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## Main Question or Discussion Point

If pi is infinite and nonrepetive and every number combination is in pi, somewhere, does that mean pi itself is in pi somewhere.. ? (that would make it periodic)

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If pi is infinite and nonrepetive and every number combination is in pi, somewhere, does that mean pi itself is in pi somewhere.. ? (that would make it periodic)

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CompuChip

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Yes, it is, starting at the first digit :)

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jbriggs444

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If pi is "normal in base ten" then that would mean that every _finite_ sequence of decimal digits occurs somewhere in the decimal expansion of pi.If pi is infinite and nonrepetive and every number combination is in pi, somewhere, does that mean pi itself is in pi somewhere.. ? (that would make it periodic)

There can only be countably many non-terminating decimal expansions found in consecutive digits in the decimal expansion of pi -- the one starting at the first digit, the one starting at the second digit, the one starting at the third digit, etc.

Since there are uncountably many non-terminating decimal expansions, it is certain that not all of them appear.

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Is there any proof that every (finite) number combination is in pi?

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http://www.angio.net/pi/bigpi.cgi

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jbriggs444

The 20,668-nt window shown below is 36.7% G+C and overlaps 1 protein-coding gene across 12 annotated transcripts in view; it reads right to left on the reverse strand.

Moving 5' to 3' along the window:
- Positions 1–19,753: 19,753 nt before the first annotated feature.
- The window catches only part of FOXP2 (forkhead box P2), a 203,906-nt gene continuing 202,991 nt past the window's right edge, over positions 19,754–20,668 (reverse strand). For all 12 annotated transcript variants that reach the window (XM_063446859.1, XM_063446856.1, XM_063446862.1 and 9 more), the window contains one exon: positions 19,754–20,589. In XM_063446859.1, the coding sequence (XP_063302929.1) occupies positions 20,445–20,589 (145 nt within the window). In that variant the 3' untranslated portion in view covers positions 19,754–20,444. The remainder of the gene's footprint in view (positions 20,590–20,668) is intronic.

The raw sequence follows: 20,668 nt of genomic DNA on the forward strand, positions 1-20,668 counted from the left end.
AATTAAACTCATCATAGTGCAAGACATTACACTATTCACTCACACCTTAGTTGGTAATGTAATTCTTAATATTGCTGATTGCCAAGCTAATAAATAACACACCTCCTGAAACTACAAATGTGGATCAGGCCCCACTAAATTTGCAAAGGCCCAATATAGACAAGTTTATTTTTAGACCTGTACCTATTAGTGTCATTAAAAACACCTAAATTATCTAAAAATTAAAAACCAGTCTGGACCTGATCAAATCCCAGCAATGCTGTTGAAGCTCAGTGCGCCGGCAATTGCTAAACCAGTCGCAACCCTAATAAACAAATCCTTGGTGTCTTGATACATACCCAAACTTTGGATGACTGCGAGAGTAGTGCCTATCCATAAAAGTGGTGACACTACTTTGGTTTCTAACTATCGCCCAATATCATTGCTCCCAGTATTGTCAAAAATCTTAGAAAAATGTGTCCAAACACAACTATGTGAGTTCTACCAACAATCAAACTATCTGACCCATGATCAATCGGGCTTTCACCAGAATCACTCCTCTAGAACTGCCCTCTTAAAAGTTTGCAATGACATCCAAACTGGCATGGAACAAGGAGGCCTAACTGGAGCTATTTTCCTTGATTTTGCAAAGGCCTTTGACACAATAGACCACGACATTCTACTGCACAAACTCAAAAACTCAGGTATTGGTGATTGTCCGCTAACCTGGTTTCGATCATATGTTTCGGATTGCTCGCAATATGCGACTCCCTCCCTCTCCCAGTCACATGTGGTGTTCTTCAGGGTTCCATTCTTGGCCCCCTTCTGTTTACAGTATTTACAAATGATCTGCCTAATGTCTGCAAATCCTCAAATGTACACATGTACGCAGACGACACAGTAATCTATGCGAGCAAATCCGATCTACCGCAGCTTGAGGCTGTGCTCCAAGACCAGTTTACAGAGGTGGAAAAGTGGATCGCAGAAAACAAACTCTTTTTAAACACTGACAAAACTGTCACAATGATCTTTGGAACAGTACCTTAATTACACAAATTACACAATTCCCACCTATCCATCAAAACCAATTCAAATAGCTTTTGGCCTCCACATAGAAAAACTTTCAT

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It is not known whether pi is normal in base 10.Is there any proof that every (finite) number combination is in pi?

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[itex]\pi[/itex] is not periodic. If it were it would be in [itex]\mathbb{Q}[/itex] which it isn't.

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HallsofIvy

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Interesting but does not answer the question which was about the entire countable string. On the other hand, Edi seems to be under the impression that we could have entire string,

http://www.angio.net/pi/bigpi.cgi

Edi, it is NOT known whether "every number combination is in pi" is true or not.

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Khashishi

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Then (10^n-1)*pi = q

pi = q/(10^n-1)

To find such an n, pi would have to be a rational number, which is isn't.

So, no, pi cannot repeat or contain itself.

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jbriggs444

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As has been pointed out, n=0, q=0 satisfies this criterion. Pi contains itself -- in a trivial sense.You are looking for a number n such that 10^n*pi-pi is an integer. Call this integer q.

YesThen (10^n-1)*pi = q

pi = 0/0 ?pi = q/(10^n-1)

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Khashishi

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you know what I meant.

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CompuChip

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Happy?You are looking for a number n> 0such that 10^n*pi-pi is an integer.

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jbriggs444

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Well, I could be even more picky and take n = 0.1200175... and q = 1.

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Please stop hijacking this thread. We all know what Khashishi meant.Well, I could be even more picky and take n = 0.1200175... and q = 1.

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